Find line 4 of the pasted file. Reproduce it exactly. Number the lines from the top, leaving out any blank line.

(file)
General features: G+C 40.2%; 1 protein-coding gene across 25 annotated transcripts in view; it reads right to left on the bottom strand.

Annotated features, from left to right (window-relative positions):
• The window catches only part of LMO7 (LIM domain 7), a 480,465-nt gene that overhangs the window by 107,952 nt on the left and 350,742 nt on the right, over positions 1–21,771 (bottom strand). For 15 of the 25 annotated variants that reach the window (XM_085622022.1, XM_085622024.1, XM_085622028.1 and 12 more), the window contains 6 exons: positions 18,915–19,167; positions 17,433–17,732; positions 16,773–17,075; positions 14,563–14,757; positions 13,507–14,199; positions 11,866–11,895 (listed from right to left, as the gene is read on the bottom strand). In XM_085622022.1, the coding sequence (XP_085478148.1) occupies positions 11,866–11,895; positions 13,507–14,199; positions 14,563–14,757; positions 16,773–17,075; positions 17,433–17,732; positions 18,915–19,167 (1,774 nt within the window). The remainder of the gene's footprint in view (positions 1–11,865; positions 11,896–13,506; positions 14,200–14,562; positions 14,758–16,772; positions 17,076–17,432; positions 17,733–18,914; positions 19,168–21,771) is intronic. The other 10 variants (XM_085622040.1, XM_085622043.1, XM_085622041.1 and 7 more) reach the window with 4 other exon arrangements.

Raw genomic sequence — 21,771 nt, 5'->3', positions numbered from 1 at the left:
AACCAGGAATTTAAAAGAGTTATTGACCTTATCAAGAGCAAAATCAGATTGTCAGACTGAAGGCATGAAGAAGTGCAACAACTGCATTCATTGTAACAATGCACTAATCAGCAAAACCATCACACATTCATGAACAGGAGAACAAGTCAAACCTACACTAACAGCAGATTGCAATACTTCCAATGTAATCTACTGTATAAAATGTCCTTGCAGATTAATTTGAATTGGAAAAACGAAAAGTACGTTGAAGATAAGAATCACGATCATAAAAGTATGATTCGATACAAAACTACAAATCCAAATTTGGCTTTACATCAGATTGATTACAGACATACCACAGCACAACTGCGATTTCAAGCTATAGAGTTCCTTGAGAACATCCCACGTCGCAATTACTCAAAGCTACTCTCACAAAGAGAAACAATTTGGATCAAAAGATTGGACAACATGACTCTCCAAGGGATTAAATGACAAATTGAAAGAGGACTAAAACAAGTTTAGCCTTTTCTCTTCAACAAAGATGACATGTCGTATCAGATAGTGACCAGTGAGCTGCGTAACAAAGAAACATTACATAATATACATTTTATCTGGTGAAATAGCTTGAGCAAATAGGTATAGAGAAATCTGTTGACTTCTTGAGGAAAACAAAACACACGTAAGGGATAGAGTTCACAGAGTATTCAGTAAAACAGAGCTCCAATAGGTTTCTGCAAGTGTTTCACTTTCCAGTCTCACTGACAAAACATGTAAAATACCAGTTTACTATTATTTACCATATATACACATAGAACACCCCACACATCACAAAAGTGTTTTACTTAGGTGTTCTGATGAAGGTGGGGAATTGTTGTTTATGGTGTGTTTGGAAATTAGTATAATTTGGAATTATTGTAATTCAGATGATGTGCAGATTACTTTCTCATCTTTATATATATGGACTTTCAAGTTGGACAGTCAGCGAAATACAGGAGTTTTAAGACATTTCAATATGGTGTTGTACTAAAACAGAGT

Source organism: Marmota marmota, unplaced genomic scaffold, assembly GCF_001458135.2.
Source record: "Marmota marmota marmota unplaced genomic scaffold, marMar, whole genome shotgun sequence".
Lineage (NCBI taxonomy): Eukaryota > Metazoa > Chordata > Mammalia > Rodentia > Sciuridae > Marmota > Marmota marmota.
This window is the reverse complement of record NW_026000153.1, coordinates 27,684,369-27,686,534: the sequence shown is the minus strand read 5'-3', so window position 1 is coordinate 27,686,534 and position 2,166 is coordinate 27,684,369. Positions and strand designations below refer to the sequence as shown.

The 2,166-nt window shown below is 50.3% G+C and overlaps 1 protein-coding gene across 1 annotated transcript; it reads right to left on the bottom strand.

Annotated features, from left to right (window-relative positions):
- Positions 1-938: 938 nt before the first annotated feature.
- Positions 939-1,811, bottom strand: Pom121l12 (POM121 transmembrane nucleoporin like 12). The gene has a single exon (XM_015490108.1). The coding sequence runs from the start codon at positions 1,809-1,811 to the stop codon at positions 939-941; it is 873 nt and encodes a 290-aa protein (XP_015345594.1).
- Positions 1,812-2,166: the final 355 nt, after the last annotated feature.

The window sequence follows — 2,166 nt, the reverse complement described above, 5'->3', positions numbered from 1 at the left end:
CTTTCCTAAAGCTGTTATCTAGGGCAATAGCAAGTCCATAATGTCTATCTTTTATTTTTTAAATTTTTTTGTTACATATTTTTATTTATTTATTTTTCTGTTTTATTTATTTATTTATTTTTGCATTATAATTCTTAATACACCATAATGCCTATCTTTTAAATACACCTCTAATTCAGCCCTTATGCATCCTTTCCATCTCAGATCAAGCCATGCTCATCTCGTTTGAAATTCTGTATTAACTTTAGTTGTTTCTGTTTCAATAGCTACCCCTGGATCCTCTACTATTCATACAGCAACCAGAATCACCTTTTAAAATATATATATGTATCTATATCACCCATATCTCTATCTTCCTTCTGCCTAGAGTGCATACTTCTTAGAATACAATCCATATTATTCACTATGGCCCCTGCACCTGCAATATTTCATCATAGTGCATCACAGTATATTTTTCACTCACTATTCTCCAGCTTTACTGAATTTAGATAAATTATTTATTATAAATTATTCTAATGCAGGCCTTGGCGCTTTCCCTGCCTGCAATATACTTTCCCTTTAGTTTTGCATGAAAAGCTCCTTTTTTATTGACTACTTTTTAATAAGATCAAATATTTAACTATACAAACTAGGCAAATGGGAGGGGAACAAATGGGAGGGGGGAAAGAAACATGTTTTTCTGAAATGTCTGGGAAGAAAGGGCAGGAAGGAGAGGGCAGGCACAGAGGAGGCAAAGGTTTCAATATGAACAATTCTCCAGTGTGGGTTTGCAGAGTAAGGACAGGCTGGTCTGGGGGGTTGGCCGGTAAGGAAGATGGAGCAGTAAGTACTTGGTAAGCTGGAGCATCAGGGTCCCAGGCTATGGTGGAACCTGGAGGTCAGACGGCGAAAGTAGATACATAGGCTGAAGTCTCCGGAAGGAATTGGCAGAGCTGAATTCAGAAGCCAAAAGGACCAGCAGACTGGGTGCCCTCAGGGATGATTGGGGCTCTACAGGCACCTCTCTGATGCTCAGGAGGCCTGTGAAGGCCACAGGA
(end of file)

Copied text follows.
Raw genomic sequence — 21,771 nt, 5'->3', positions numbered from 1 at the left: